The work highlighted NHS figures that, he said, show a decline in GP services under conservatives.
Figures show that in October there were six million GP consultations – 31 million – for which patients had a wait of more than two weeks.
Labor said "it is yet another damning evidence of the crisis the NHS is in after a decade of conservative cuts."
Conservatives responded by highlighting their plans to hand over 50 million more consultations by 2024-25, if elected.
The NHS Digital numbers do not distinguish between patients who were content to wait for a more routine meeting at the local surgery and those who wanted a more immediate appointment and couldn't get one.
The latest data from the NHS Digital show that 2.45 million patients waited between 15 and 21 days in October to see a general practitioner or other clinician, which was 8.3% of the total number of consultations, compared with 8% in October 2018.
Another 1.69 million waited between 22 and 28 days for a GP appointment, while 1.66 million waited over 28 days.
In both cases, there was an increase in the percentage of affected patients compared to October last year.
The total number of consultations increased to 30.8 million in October 2019, from 29.7 million in the same month last year.
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"You can't make an appointment" media caption – patients and staff in a doctor's office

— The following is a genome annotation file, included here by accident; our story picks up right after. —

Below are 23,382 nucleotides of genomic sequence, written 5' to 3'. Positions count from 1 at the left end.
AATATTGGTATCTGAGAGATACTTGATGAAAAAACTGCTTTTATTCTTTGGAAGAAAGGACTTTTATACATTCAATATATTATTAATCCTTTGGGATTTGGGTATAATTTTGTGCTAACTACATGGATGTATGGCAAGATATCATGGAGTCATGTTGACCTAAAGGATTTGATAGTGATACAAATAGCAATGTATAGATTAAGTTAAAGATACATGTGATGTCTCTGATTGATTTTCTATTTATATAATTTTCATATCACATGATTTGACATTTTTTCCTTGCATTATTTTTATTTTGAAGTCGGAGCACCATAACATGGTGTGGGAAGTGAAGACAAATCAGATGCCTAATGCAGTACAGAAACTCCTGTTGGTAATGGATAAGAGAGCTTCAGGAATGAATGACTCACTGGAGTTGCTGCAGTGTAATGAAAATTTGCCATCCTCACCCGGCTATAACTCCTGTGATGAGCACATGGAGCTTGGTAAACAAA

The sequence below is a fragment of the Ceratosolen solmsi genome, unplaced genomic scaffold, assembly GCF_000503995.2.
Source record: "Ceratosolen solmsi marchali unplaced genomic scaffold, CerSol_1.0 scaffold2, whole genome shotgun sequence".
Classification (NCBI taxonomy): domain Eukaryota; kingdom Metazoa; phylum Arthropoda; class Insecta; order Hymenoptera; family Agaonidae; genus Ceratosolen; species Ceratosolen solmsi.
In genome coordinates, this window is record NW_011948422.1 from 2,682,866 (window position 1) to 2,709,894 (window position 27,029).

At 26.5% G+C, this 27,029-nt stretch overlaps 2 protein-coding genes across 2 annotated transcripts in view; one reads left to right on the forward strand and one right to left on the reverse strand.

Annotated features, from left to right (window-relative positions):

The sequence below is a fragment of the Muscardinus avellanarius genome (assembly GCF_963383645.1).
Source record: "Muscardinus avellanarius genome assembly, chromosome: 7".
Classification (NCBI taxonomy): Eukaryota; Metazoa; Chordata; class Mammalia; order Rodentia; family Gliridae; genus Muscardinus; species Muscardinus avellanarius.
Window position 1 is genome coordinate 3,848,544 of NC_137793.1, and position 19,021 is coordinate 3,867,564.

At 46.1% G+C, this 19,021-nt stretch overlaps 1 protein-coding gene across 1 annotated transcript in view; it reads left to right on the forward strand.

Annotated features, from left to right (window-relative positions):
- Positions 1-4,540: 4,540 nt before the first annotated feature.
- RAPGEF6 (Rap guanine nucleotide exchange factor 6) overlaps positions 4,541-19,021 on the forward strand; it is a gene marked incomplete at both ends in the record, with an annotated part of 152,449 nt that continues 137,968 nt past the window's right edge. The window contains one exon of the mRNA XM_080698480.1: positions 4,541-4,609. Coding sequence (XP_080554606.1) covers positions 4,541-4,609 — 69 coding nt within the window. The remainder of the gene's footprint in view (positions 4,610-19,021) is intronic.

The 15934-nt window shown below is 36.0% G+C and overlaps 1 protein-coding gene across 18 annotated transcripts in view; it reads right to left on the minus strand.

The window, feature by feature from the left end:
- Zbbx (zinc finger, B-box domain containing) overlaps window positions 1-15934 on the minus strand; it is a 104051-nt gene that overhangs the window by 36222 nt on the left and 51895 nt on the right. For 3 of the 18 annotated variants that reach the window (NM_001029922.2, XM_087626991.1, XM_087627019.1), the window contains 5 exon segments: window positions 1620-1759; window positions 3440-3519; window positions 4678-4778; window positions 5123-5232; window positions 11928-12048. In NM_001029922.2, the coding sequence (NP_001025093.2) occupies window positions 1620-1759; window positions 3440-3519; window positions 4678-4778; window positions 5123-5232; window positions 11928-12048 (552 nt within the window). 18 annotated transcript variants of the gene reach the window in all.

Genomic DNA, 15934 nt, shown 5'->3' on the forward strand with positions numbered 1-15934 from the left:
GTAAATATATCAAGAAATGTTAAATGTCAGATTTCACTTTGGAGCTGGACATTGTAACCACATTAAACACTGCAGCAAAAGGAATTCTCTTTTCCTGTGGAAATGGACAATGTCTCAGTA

Shadow Health Secretary Jonathan Ashworth said: "More families are struggling to get a doctor's appointment after the Conservatives allowed the number of family doctors in our communities to fall."
He said the Labor Party had a £ 40 billion bailout plan to invest in general practice, where more doctors would be recruited and would provide millions more medical appointments.
The paper also cited new GP workforce figures in England, which show that the number of fully qualified GPs in the general practice had fallen by more than 1,600 since September 2015 to just under 27,000 in September this year.
The conservative government promised in 2015 to add 5,000 GPs by 2020.
However, Conservatives refer to a different measure, which includes qualified training for general practitioners – this group has increased by 400 since September 2015.
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Health Secretary Matt Hancock said: "It is great news that we have seen an increase in the number of general practitioners and that more people are receiving an appointment the same day or the next day.
He said: "A conservative majority government will create over 6,000 general practitioners and deliver 50 million more medical appointments – to ensure everyone can get the care and treatment they need faster."
The Labor Party has promised, if elected, to increase the number of GP seats in England from 3,500 to 5,000 a year.
Conservatives say they would increase training vacancies to 4,000 and recruit more GPs from abroad, along with measures to increase retention.
Liberal Democrats say they first identified on Thursday – from NHS data itself – that the number of doctor's offices has dropped to a record.
The party accused the conservatives of not fulfilling their promises in GP numbers.
He wants to close the GP deficit in five years with more training and what they say will be easier for foreign recruitment if the UK stays in the EU.